• Google Summer of Code provides a unique solution to one of the most fundamental issues facing open source software developers: the conflict between giving away the fruits of one's labor and financially facilitating the continuance of said labor. Rather than forcing students to choose between writing code and paying bills, Google has created a program which allows them to do both. While Google may indirectly benefit from the overall betterment of open source software and the global community that drives it, the most direct and significant benefits are realized by the students themselves and the participating projects.
    • While some students are existing project contributors looking for ways to make stronger or more significant contributions to the communities they already know and love, others are new recruits seeking to give back or find a group to which they can belong. Our cutting-edge software provides students with a challenging, yet rewarding, environment in which to learn and grow; they, in turn, provide us with new perspectives, new ideas, and the youthful energy for which students are so well known. Past experience with GSoC has revealed it to be a compelling force for community growth, and we hope to return again this year to experience that force anew.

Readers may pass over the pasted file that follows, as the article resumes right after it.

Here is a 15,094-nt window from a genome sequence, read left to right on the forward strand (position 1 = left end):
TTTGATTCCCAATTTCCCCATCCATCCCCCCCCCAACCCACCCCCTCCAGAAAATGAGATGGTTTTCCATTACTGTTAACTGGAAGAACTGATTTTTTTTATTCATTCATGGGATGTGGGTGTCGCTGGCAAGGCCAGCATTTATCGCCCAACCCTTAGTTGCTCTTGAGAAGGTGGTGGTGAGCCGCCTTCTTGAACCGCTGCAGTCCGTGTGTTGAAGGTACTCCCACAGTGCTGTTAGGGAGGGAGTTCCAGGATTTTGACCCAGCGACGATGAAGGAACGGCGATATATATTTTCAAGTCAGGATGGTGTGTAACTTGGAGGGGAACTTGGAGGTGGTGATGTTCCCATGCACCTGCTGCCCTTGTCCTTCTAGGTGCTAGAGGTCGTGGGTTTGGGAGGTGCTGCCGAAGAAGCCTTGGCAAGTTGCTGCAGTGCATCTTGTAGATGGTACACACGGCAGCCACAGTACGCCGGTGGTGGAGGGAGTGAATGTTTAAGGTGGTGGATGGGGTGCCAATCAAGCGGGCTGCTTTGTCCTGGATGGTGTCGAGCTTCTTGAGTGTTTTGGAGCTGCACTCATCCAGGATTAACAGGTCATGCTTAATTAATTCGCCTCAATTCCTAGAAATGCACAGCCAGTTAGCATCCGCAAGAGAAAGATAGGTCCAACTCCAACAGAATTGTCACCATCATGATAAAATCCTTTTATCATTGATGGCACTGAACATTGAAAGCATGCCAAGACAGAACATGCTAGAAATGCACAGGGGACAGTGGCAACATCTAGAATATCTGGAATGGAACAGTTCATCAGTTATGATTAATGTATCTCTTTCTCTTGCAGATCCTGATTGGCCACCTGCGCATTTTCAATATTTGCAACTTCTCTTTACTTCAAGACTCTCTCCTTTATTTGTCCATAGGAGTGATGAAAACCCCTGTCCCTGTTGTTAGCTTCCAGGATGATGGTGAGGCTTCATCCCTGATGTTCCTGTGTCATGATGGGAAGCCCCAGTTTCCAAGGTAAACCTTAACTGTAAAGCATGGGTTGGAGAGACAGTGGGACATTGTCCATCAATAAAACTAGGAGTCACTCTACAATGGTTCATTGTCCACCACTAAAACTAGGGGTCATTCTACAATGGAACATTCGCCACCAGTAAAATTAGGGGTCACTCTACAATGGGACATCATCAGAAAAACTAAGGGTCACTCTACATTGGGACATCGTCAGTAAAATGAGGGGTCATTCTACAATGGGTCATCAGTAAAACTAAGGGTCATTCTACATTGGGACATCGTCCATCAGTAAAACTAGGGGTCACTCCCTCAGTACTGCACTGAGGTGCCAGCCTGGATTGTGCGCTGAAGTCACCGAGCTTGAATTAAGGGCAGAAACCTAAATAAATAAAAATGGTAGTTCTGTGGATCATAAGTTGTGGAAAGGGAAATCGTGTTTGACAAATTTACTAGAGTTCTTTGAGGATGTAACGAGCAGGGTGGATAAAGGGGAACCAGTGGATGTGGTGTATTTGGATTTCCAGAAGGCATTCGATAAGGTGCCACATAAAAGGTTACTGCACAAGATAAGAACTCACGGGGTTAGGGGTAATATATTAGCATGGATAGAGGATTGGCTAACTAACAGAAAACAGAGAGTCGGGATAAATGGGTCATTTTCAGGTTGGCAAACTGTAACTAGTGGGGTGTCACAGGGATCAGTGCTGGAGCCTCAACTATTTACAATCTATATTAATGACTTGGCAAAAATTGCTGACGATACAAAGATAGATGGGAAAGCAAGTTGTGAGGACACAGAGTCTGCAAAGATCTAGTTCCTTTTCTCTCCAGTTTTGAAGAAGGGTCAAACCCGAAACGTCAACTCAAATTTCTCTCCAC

1. Did your organization participate in past GSoCs? If so, please summarize your involvement and the successes and challenges of your participation.
    • We participated in 2008 and 2009 as a mentoring organization. We feel we had a very good overall experience. We accepted 8 students first year and 6 succeeded in completing their projects. The second year we received 3 students and all of them were successful. We believe the students had a good experience as well. Several of these past students are still active developers today. In our judgment, this is one of the surest signs of a successful mentoring process.
    • We've also learned some important lessons from our mistakes and failures in past years. The importance of continuous dialogue between mentor and mentee, and between the students and the community as a whole, cannot be overstated. We realized that a lack of communication may be a sign of a confused, frustrated, or unfocused student, and that the sooner the situation is addressed, the more likely it can be resolved (and failure avoided). We've also created some additional feedback and communication channels to insure that everyone involved in the various roles of the mentoring organization is acting as part of an efficient, effective team.